CURRENCIES: Dollar Jumps To 8-week High Week Against Yen As North Korea Fears Fade

By Sara Sjolin, MarketWatch , Anneken Tappe Features Dow Jones Newswires

Pound gives back some of last week's Bank of England-spurred rebound

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The U.S. dollar advanced on Monday, rallying against the Japanese yen in particular as concerns over North Korea abated and traders looked ahead to the meeting this week of Federal Reserve policy makers.

The dollar rose the most against the yen , fetching Yen111.47, compared with Yen110.83 late Friday in New York. That was the highest yen level for the greenback since late July, according to FactSet data.

Meanwhile, the ICE Dollar Index , that measures the greenback against six of its rivals, rose 0.1% to 92.926, on track to break a two-session losing run.

The move out of the Japanese currency--considered a haven asset--came as tensions between the U.S. and North Korea were seen as easing over the weekend with no new aggressions from the isolated regime.

Still, the tensions with Pyongyang could easily make headlines again as the week goes on, as the United Nations General Assembly is set to meet today.

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Over the weekend, U.S. Secretary of State Rex Tillerson said the U.S. is seeking "a peaceful solution" to the conflict with North Korea as a military option is the only one left if diplomatic efforts fail. Tillerson made the remarks on CBS's "Face the Nation" on Sunday (https://www.cbsnews.com/news/rex-tillerson-north-korea-military-option-will-be-only-one-left-if-diplomacy-fails/).

Pyongyang on Friday fired a ballistic missile (http://www.marketwatch.com/story/un-security-council-to-hold-emergency-meeting-after-latest-north-korean-missile-test-2017-09-14) over Japanese territory for the second time in a month, rekindling worries of a military standoff. However, U.S. stocks ended at record highs on Friday (http://www.marketwatch.com/story/dow-futures-steady-paring-losses-that-came-after-latest-north-korean-missile-2017-09-15), while gold ended lower and continued to decline on Monday.

"In our view, this suggests that as long as the situation does not escalate into military conflict, market participants may continue to place less and less emphasis on North Korean developments," said Charalambos Pissouros, senior analyst at IronFX, in a note.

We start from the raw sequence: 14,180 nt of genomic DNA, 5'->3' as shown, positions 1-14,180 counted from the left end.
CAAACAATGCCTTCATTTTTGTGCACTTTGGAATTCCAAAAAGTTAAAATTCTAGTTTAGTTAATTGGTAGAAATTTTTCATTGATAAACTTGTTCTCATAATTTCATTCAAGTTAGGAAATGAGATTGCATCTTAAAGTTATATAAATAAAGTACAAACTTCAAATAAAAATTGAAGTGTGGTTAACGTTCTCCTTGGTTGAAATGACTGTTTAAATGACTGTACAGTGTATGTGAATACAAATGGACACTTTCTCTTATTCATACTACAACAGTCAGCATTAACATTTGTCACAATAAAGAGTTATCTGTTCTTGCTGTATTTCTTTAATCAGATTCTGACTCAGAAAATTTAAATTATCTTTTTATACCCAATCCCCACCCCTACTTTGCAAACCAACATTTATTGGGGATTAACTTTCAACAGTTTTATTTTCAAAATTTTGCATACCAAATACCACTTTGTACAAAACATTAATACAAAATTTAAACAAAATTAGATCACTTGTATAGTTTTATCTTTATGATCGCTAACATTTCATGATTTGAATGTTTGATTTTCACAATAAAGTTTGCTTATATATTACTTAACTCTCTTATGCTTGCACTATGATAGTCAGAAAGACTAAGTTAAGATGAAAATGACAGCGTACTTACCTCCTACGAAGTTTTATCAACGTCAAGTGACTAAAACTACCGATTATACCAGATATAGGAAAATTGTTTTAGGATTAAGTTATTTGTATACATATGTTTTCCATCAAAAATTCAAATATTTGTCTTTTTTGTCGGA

Pissouros also said the yen was pressured by media reports over the weekend that suggested Japan's Prime Minister Shinzo Abe is considering calling a snap election as early as next month in a bid to gain a bigger majority for his party.

"If early elections are confirmed in the next days, the increased domestic political uncertainty could be another factor weighing on the yen, besides the latest risk-on environment," Pissouros said.

Later this week, market participants will focus their attention on the Federal Reserve's Open Market Committee meeting and rate decision on Wednesday. Chairwoman Janet Yellen & Co. are widely expected to keep interest rates on hold, but to begin shrinking the Fed's balance sheet. Also in focus this week will be political developments in Germany and New Zealand, both of which are going to the polls for their general elections on the coming weekend.

See:Fed to take historic leap into the unknown (http://www.marketwatch.com/story/fed-to-take-historic-leap-into-the-unknown-2017-09-14)

Also read:Why the bond market isnt freaking out about the Fed's shift to quantitative tightening (http://www.marketwatch.com/story/why-the-bond-market-isnt-freaking-out-from-the-feds-shift-to-quantitative-tightening-2017-09-14)

The euro traded at $1.1952 on Monday, little changed from $1.1947 on Friday. The New Zealand dollar weakened against the buck, buying $0.7285 versus $0.7292 late Friday in New York.

Read:New Zealand election likely to weaken its dollar (http://www.marketwatch.com/story/new-zealand-election-likely-to-weaken-its-dollar-2017-09-01)

In other currencies, the British pound eased back after its rally last week. Sterling bought $1.3562, down from $1.3592 late Friday in New York. The currency hit its highest level since the U.K.'s Brexit vote in June 2016 during the Friday session, after Bank of England super-dove Gertjan Vlieghe said interest rates may need to go up in "coming months." (http://www.marketwatch.com/story/ballistic-pound-shoots-up-to-highest-level-since-brexit-vote-2017-09-15)

That fueled expectations the BOE will raise interest rates before the end of the year, instead of sometime in 2018 as previously expected.

"However, with markets pricing in a 80% probability of a hike in November, it may be time to discuss the evolution of the U.K. economic growth potential in light of Brexit again. Increasing tensions within the Conservative Party have become visible over the weekend when Foreign Secretary [Boris] Johnson laid out his Brexit vision which seems to differ from the position of Prime Minister Theresa May," analysts at Morgan Stanley said in a note.

BOE Gov. Mark Carney will speak later on Monday at the International Monetary Fund in Washington.

Bank of Canada Deputy Gov. Timothy Lane will also speak later on Monday, addressing the topic of Canadian international trade and how it changes over time.

"That topic would allow the possibility of warning the market about taking the Canadian dollar too high too fast," FX strategists Greg Anderson and Stephen Gallo of BMO wrote in a note on Monday. On the other hand, "if Lane acknowledges that Canada's exports have become less exchange-rate sensitive, then the talk could wave on further Canadian dollar upside like the BOC's statement did two weeks ago," they continued.

The Canadian dollar was little changed against the dollar, at C$1.2197 per buck versus C$1.2195 late Friday.

(END) Dow Jones Newswires

September 18, 2017 10:08 ET (14:08 GMT)